Updated: Feb 3
Smartphone technology has come a long way in the past 10 years. Your smartphone is a versatile device that is capable of so many things. Obviously it’s designed around being a phone but it has become a multimedia device over time. It can play music and movies, take photos and videos, share to social media, and edit for further use.
Taking photos with your smartphone has become as common as using the smartphone to make a phone call. The smartphone has effectively killed the compact point and shoot camera, so the smartphone camera will likely be the first introduction to photography for most people these days. Although a smartphone can’t ever replace a proper camera with interchangeable lenses and a larger sensor, you can get some high quality casual photographs of family and friends. However, under the right circumstances you can get professional work done as well.
Here are some tips for getting the most out of your smartphone camera.
Use available light
Smartphone cameras have really small sensors so they are not great in low light situations. As soon as you are lacking light the quality of the image will drop dramatically. Light is the main resource of a camera sensor and if you lack the light you will introduce grain and noise into your image. However, when you have good light it can take amazing photos.
Make sure when you are in low light situations you light your subject with the available light around you. This can be from your camera’s flash, natural light from a window, lamps nearby, or carrying around a selfie light or other portable lighting.
Concentrate on composing your image
Beside having a certain amount of megapixels or other fancy bells and whistles it truly comes down to composing a great image. The camera can’t do all the work for you to create something interesting or memorable. Technology changes rapidly so having the best smartphone camera will not make you a better photographer. It’s going to come down to the human element of capturing the scene, using light, composing, and framing.
Another good idea is to control your subject. Smartphones don’t do very well with fast moving objects in its default auto settings so you have to be a good director. This won’t be a problem with landscapes or cityscapes where objects are not moving, but if you’re taking pictures of people get them to hold still. The camera’s default auto settings will adjust to produce a good image given any other factors.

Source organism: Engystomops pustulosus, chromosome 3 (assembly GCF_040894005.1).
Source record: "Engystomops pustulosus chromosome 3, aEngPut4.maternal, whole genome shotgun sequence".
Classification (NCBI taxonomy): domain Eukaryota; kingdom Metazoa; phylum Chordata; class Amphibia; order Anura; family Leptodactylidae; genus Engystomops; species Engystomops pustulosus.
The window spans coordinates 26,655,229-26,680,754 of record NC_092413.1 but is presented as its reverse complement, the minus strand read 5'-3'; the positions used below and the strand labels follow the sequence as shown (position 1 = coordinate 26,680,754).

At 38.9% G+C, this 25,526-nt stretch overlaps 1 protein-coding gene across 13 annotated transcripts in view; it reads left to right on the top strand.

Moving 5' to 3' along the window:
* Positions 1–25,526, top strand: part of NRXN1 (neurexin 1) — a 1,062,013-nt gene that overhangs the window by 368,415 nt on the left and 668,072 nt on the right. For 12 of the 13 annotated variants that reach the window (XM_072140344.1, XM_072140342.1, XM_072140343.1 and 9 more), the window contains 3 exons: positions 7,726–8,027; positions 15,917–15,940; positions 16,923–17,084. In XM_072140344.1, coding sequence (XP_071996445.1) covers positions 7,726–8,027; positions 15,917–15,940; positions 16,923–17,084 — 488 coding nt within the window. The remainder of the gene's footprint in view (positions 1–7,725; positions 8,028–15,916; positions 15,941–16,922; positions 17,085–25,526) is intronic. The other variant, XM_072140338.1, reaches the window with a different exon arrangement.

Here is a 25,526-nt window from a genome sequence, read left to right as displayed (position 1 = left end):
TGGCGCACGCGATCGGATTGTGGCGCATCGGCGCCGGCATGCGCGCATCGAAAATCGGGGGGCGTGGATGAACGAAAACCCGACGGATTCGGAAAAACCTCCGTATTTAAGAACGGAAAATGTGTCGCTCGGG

Take advantage of the small sensor
The small sensors in smartphones means nearly everything in your scene is in focus. This is due to the depth of field that a small sensor inherently has. It’s a matter of physics. So without bothering you with the science it allows you to be close or far away from your subject without having to adjust your focus much at all. You literally can point, shoot and nearly everything will be sharp depending on the distance from the subject.
Bigger sensor cameras like interchangeable mirrorless or DSLRs will struggle to have everything in focus because you would need to close your aperture value which would darken your scene and require more manual adjustments to achieve the same look.
Learn to edit your photos
After you’ve taken some quality photos you may want to put some finishing touches on your work. Editing is like seasoning food. You don’t want to overdo it and degrade the image. You can crop, brighten, and do simple edits that can take your images to another level. You can find plenty of apps that you chose from on Google Play or Apple App Store.
Some apps to consider are Lightroom Mobile, Inshot, and Snapseed. They are very powerful but be sure to try a few to make sure you get the one you like.
Unlock pro features
Almost all smartphone cameras are set to auto mode by default. This means that the camera will evaluate the scene and determine what your image should look like. Another good idea is to take “pro” level control of your smartphone cameras by enabling the “pro” mode on your native camera app or getting a third party app. The purpose is to manually control the aperture, shutter speed, or ISO. Having this level of control will allow you to get the specific image you want.
Remove all the technical aspects and just have a lot of fun. Take plenty of shots and learn as much as you can. Capturing the moments are going far outway any photographic expertise. It’s natural to go down the rabbit hole of learning your craft but don’t forget the core of why you chose to take photos in the first place.
Jason Logan is a Jersey City, NJ based photographer and co-founder of JMT Photography & Media. You can check out his work at www.jmtphotographymedia.com. You can also follow him on instagram @jmtphotographymedia.